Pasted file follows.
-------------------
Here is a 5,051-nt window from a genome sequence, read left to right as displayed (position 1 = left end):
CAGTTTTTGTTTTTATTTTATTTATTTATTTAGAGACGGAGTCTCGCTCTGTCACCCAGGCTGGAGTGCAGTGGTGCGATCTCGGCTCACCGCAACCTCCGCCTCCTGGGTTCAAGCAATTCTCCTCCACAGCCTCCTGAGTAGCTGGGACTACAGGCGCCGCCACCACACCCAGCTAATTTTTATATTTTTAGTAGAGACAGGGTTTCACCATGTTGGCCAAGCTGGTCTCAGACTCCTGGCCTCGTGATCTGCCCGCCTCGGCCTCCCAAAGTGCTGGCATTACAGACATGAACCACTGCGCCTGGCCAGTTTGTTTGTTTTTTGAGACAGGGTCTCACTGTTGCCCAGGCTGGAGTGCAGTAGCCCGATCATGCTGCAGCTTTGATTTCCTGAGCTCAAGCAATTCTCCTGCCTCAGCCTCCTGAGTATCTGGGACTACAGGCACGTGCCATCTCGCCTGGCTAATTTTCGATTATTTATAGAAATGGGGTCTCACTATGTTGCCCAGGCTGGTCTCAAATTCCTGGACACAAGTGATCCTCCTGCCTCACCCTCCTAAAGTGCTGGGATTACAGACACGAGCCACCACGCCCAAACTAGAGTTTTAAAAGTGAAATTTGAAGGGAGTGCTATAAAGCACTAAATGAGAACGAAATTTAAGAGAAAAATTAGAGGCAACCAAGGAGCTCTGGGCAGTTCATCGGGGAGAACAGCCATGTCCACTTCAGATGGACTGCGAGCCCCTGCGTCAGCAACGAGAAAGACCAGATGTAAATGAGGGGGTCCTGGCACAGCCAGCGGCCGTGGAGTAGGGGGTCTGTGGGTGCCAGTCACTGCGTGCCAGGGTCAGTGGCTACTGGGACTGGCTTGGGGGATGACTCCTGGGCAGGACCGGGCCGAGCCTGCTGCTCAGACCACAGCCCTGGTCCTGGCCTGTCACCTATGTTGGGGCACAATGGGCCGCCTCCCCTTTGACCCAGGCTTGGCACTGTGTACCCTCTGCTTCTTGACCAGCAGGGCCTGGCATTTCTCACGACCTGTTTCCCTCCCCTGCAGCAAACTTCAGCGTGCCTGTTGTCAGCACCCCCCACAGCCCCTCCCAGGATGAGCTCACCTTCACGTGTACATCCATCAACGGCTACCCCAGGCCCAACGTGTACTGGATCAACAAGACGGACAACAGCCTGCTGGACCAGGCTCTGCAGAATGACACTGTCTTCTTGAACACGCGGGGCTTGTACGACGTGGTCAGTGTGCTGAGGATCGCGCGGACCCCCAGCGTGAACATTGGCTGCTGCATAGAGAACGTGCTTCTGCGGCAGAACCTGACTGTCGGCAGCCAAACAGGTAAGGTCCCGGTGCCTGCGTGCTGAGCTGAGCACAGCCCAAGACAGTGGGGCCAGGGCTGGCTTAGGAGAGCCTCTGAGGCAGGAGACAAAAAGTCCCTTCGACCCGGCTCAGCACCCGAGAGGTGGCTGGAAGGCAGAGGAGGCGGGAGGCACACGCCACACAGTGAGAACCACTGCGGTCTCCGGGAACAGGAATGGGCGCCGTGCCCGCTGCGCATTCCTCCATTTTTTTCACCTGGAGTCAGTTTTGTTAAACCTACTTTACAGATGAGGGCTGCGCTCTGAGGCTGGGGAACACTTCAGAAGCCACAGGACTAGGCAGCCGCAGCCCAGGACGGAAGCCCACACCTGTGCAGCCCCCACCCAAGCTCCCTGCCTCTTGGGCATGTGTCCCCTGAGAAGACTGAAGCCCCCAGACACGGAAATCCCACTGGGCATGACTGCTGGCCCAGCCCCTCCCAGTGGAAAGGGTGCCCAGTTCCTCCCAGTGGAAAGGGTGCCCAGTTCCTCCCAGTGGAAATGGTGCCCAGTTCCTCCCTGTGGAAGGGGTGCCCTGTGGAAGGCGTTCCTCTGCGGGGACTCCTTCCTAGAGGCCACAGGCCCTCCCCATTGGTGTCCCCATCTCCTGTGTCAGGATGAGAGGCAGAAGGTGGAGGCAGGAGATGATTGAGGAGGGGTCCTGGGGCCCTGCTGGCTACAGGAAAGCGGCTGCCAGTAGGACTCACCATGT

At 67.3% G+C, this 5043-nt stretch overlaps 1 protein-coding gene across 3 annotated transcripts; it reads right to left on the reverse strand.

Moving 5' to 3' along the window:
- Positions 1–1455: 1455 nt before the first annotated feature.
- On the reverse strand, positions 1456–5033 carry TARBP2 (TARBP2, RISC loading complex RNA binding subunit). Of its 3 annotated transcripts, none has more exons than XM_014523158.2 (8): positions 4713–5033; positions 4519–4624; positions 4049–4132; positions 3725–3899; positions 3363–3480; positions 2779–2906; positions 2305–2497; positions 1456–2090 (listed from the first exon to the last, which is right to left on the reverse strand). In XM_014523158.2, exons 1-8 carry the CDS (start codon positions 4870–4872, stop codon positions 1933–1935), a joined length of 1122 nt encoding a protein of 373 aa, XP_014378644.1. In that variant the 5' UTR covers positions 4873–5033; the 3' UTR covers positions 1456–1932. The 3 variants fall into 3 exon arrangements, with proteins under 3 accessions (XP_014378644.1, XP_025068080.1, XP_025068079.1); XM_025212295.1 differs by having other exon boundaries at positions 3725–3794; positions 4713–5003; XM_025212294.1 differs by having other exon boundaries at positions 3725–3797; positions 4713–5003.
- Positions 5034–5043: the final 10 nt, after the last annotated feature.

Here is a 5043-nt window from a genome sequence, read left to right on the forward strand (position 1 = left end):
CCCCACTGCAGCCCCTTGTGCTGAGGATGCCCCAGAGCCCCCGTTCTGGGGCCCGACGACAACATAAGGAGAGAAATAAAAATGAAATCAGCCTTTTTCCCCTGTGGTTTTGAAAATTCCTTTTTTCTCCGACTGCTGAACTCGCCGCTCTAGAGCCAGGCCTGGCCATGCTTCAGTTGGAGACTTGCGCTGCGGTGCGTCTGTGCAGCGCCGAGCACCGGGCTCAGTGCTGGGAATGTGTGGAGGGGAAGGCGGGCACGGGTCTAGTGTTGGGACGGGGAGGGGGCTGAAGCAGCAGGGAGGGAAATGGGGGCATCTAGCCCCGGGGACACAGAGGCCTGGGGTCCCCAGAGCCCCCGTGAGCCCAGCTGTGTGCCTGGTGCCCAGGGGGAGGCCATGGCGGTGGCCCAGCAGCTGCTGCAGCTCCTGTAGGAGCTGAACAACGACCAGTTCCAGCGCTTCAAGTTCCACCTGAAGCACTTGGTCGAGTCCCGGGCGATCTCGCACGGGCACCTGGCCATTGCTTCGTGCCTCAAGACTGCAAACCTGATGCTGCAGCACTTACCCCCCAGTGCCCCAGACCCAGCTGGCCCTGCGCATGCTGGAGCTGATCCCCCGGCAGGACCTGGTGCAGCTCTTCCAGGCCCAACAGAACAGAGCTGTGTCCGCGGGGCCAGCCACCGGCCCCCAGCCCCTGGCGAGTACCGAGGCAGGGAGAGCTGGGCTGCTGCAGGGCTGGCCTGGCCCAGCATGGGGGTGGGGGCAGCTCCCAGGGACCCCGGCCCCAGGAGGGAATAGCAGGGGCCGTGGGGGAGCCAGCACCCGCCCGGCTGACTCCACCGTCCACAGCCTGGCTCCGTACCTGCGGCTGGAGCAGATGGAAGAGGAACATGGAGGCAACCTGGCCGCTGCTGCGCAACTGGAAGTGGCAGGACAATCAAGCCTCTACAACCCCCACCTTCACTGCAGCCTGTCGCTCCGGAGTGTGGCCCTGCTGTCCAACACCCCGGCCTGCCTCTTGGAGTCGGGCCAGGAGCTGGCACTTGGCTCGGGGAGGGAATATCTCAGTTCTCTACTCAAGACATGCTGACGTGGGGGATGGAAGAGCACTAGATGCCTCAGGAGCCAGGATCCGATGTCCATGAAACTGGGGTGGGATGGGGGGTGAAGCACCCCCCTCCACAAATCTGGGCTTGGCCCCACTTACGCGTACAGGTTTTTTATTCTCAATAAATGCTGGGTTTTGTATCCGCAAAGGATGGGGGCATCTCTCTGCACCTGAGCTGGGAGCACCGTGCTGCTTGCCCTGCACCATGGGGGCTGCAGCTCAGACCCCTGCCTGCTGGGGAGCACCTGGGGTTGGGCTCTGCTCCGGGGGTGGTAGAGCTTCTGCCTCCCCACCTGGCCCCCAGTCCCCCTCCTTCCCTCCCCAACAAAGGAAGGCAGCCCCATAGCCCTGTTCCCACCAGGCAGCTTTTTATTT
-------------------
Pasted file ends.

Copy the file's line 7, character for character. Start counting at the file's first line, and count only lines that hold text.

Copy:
- Positions 5034–5043: the final 10 nt, after the last annotated feature.